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Lake Ontario wind power developer downplays critics, promises 'windfall' for community

Lake Ontario wind power developer downplays critics, promises 'windfall' for community

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The Steel Winds turbines in Lackawanna, as seen on the shores of Lake Erie. (Mark Mulville/News file photo)

Executives of the company that wants to construct 47 wind turbines near Lake Ontario call the reported level of local opposition to the project exaggerated.

Town officials said the opposition runs as strong as ever, and they will continue to fight the Lighthouse Wind project through the state siting board process.

Paul Williamson, senior development manager for Apex Clean Energy, told The Buffalo News' Editorial Board on Wednesday that the company is willing to divide $1.5 million a year among the six taxing entities — two towns, two school districts and two counties — affected by the project. All of them are on record opposing the project.

Landowners can expect $3,000 to $150,000 a year for leases of turbine sites, depending on the size of their parcels and the number of turbines on a lot, Williamson said.

"The local community gets a windfall," Williamson said. "You could almost say it's a local imperative."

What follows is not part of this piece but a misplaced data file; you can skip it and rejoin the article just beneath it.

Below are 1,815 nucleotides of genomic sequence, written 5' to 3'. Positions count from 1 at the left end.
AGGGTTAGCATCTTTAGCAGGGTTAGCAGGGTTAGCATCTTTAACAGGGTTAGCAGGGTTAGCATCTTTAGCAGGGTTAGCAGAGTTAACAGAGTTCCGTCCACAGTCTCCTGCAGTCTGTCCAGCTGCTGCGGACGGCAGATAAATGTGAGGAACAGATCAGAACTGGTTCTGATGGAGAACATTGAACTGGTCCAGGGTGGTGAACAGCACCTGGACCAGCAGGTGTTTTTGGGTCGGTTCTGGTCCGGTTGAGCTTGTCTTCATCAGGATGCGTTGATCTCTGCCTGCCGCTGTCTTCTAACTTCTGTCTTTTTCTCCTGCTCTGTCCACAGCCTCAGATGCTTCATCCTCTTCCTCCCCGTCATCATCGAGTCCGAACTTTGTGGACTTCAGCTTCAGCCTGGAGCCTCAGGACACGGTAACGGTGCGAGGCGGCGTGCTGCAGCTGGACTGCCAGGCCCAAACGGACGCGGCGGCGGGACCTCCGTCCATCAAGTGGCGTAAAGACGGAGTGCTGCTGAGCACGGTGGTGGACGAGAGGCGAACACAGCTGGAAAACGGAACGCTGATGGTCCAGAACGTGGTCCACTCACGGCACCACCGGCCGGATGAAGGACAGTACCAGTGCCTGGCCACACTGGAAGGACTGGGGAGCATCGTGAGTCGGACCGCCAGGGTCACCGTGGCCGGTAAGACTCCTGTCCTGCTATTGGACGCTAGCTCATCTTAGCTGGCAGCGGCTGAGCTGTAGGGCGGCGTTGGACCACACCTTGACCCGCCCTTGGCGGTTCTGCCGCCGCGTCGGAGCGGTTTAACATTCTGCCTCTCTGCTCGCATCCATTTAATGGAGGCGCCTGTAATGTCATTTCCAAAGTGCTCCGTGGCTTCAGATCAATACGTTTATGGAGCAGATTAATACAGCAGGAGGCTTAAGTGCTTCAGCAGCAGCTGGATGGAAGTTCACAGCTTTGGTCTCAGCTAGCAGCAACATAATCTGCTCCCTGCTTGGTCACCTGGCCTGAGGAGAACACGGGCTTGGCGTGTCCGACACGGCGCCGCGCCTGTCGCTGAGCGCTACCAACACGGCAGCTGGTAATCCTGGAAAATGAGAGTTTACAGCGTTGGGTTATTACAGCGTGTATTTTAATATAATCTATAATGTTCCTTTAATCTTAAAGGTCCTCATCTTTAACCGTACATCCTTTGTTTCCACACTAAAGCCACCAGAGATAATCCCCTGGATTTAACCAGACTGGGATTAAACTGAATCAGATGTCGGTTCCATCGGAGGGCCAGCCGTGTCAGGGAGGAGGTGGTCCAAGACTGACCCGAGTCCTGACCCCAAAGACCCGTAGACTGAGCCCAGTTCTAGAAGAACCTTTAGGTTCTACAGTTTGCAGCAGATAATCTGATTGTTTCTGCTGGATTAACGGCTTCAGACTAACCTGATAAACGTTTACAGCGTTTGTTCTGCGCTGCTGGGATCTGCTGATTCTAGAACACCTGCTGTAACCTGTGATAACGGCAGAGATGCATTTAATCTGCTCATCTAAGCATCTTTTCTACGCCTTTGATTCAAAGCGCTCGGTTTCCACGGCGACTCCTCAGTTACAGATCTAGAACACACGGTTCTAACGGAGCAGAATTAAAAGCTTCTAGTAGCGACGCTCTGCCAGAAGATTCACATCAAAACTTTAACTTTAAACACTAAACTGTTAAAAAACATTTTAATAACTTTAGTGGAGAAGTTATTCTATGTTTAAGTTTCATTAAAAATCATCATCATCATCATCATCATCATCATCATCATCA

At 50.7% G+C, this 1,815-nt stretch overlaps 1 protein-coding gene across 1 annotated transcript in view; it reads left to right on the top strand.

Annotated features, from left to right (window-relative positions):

Surveys in 2015 showed two-thirds of property owners in Somerset and Yates opposed the Lighthouse Wind project.

"There have been three election cycles and all 10 Town Board members (in the two towns) are opposed," said Yates Supervisor James J. Simon, who was elected in 2015 as an anti-wind power write-in candidate.

Somerset Supervisor Daniel M. Engert said Wednesday that his town has spent $280,000 since 2015 on lawyers and technical experts to fight the project. Yates has spent over $50,000, Simon said.

Williamson said Apex will file a final application with the state Department of Public Service this year for a network of 591-foot-tall turbines. That will include studies the state required Apex to carry out on environmental issues, which town officials say will be the crux of their arguments against the project in a trial-like hearing before the siting board, perhaps two years from now.

Simon and Engert said the primary grounds for opposition will be the possible health effects of noise and vibration created by the giant turbines and their impact on migratory birds and bats near the lakeshore.

Ellen C. Banks, conservation chair for the Sierra Club Atlantic chapter, told the editorial board the health arguments are "really pretty ludicrous, because hundreds of thousands of people worldwide and many thousands in our country, large numbers in our state, are ill because of the impact of fossil fuels."

The World Health Organization has issued guidelines citing evidence of negative health impacts from wind turbine noise and calling for better studies on the topic.

"We are going to challenge each and every one of Apex's subsidized studies at the hearing," Engert said.

The Buffalo News: Good Morning, Buffalo

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